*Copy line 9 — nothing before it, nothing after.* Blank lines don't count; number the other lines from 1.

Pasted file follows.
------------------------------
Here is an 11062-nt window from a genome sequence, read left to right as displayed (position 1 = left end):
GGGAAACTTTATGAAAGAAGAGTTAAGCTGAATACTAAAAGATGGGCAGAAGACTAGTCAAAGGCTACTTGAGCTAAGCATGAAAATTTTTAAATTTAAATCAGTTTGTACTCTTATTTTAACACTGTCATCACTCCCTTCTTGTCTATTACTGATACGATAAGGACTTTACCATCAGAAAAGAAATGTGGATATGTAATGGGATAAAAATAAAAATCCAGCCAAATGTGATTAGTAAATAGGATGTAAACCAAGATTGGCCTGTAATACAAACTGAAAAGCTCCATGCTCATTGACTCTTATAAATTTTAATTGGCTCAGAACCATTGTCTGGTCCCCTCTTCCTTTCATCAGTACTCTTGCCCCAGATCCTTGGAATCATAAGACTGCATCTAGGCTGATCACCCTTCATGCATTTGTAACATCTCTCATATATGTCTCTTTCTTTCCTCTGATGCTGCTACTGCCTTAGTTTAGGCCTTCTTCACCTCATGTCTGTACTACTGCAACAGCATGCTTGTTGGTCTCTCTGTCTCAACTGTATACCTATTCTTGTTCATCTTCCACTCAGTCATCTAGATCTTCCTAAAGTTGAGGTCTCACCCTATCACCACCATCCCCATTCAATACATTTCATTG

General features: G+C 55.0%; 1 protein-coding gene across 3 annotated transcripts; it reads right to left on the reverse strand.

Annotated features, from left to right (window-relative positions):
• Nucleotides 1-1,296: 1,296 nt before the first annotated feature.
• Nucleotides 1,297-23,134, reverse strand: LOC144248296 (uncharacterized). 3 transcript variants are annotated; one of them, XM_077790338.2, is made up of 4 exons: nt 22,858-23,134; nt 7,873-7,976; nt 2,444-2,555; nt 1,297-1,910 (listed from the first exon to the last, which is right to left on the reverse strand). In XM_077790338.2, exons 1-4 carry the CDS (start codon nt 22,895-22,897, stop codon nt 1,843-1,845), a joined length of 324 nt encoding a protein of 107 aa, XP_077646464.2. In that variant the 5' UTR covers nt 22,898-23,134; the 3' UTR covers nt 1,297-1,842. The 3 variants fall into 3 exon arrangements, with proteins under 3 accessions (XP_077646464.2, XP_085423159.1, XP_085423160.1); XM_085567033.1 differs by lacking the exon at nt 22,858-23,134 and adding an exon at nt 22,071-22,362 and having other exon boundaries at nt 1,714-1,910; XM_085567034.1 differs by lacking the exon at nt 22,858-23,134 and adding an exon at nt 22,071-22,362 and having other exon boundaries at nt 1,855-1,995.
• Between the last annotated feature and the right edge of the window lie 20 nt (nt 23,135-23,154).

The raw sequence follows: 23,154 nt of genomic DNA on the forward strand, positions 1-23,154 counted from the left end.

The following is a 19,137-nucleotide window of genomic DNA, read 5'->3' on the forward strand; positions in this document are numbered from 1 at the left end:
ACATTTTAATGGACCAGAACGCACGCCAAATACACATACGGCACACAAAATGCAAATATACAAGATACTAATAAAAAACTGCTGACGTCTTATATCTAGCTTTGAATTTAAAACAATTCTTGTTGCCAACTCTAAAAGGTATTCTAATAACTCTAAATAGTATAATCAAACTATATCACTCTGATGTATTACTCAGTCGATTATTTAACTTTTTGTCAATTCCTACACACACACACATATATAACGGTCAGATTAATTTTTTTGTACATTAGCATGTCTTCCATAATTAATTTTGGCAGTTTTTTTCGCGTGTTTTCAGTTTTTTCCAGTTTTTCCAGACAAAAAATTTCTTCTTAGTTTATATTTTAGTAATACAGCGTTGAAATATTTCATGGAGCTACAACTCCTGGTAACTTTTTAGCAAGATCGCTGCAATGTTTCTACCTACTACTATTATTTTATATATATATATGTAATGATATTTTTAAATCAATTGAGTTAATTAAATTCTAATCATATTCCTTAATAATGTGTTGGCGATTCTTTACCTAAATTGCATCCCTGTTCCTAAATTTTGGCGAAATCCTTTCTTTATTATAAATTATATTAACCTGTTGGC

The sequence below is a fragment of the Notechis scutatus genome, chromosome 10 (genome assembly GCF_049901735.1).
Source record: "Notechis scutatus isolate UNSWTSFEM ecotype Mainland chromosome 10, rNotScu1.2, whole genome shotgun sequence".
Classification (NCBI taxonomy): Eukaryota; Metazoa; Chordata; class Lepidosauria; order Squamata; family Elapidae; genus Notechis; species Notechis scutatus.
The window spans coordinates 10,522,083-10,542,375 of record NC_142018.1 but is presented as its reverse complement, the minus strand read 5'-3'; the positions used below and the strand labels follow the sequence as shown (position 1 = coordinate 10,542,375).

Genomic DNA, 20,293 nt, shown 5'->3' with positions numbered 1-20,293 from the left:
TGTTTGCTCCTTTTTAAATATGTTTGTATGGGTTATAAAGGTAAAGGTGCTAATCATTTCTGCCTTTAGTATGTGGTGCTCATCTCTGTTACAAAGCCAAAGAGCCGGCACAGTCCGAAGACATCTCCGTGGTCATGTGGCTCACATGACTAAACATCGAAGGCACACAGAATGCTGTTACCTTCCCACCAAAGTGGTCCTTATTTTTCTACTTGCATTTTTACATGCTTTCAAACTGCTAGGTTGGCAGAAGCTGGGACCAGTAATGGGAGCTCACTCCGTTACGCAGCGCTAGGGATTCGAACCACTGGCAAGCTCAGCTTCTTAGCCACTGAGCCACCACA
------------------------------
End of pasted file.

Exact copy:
The following is a 19,137-nucleotide window of genomic DNA, read 5'->3' on the forward strand; positions in this document are numbered from 1 at the left end: